Classics: Dio's Holy Diver (40 years)

by Zane Ewton

Author Ray Bradbury wrote of a time when he was a child who loved the Buck Rogers comic strip. He collected them religiously, at least until his peers made fun of his affinity for the space hero.

Bradbury, hoping to fit in, ripped up his collection. After a few days, he missed the comics. He missed the joy they brought him and he couldn't understand why he tore them up. He went right back to collecting Buck Rogers again.

"And then I made up my mind that I would never listen to another damn fool ever in my life," Bradbury wrote. "That was the day I learned that I was right and everybody else was wrong."

We've all had those moments. I hope you've had a moment like that. Belittled for what you love but courageous to keep on loving it anyway. There's a Buck Rogers in all of us.

Ronnie James Dio is my Buck Rogers.

As a pre-teen in the early 1990s I was discovering music. Mostly through MTV, which was a big deal and I loved it all. I also loved what I was finding in my cool uncle's music collection. This includes a record cover of a dark monster throwing a chained priest into the sea. Yes!

The music was loud and exciting. The singer's voice was theatrical and otherworldly. The songs made me feel 10 feet tall. I had to share this with friends.

And they were dismissive, made jokes and questioned how I could like this better than the Red Hot Chili Peppers. (It remains a childish idea that loving one thing means hating another).

I walked home in shame, feeling wrong for loving something my peers laughed at - a cruel sting for someone 11 years old.

What would Ray Bradbury do? Better yet, what would Ronnie James Dio do?

I have a point of pride in realizing it didn't matter what others think. I would love what I love and the Dio records would keep spinning for years to come.

Isn't that the beauty and power of Dio's music? To stand tall and empowered.

2023 marks the 40th anniversary of Holy Diver - a landmark record for Dio standing on his own without an already well known band, and the burgeoning early 1980s commercial success of heavy metal.

Holy Diver is a blueprint heavy metal record every step of the way with Dio's operatic vocals, the guitar fireworks of Vivian Campbell, Jimmy Bain on bass and your favorite drummer's drummer Vinny Appice. Much more than a solo record, the band gelled in the studio and cranked out an amazing sounding record with stellar songs.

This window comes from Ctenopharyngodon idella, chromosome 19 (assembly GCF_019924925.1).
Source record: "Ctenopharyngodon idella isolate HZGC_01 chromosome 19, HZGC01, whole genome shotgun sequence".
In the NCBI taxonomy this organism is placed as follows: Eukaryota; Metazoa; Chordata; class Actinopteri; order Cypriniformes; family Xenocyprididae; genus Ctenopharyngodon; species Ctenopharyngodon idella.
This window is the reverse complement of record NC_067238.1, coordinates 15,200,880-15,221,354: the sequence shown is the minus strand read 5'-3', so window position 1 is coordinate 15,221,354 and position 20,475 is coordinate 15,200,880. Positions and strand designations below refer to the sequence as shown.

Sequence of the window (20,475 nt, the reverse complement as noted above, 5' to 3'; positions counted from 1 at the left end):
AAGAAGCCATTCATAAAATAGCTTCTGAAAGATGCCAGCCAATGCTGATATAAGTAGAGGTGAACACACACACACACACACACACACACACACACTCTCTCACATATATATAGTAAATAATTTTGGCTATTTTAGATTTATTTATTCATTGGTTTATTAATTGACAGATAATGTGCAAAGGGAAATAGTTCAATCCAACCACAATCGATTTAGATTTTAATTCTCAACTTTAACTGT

There is no "best albums of heavy metal" list worth anything if it doesn't include Holy Diver near the top. Not a filler song on the record that includes some stone cold classics in "Stand Up and Shout," "Don't Talk to Strangers," "Rainbow in the Dark" and the title track.

Holy Diver launched Dio into the 1980s for a series of platinum records and over the top live shows. Ronnie James Dio killed a lot of dragons across the world's stages for several years.

He continued to craft killer songs into the '90s before reuniting with Black Sabbath for a minute, returning to his solo career up to the last Dio band record, the underrated Master of the Moon, before reconnecting with the Black Sabbath guys in 2007.

Now known as Heaven and Hell (based on the Dio-era classic), the band released the heavy The Devil You Know with Ronnie in fine form. This would prove to be his last record before dying of stomach cancer in 2010.

Ronnie James Dio has been celebrated prior to and after his death with tribute records, shout outs and more. His powerful voice remains a staple in rock and roll record collections.

And finally, there isn't a single Red Hot Chili Peppers album cover that holds a candle to the introduction of emblematic mascot Murray dropping a priest in the crashing waters.

There may have been a few more of us who loved Dio than the them who didn't.

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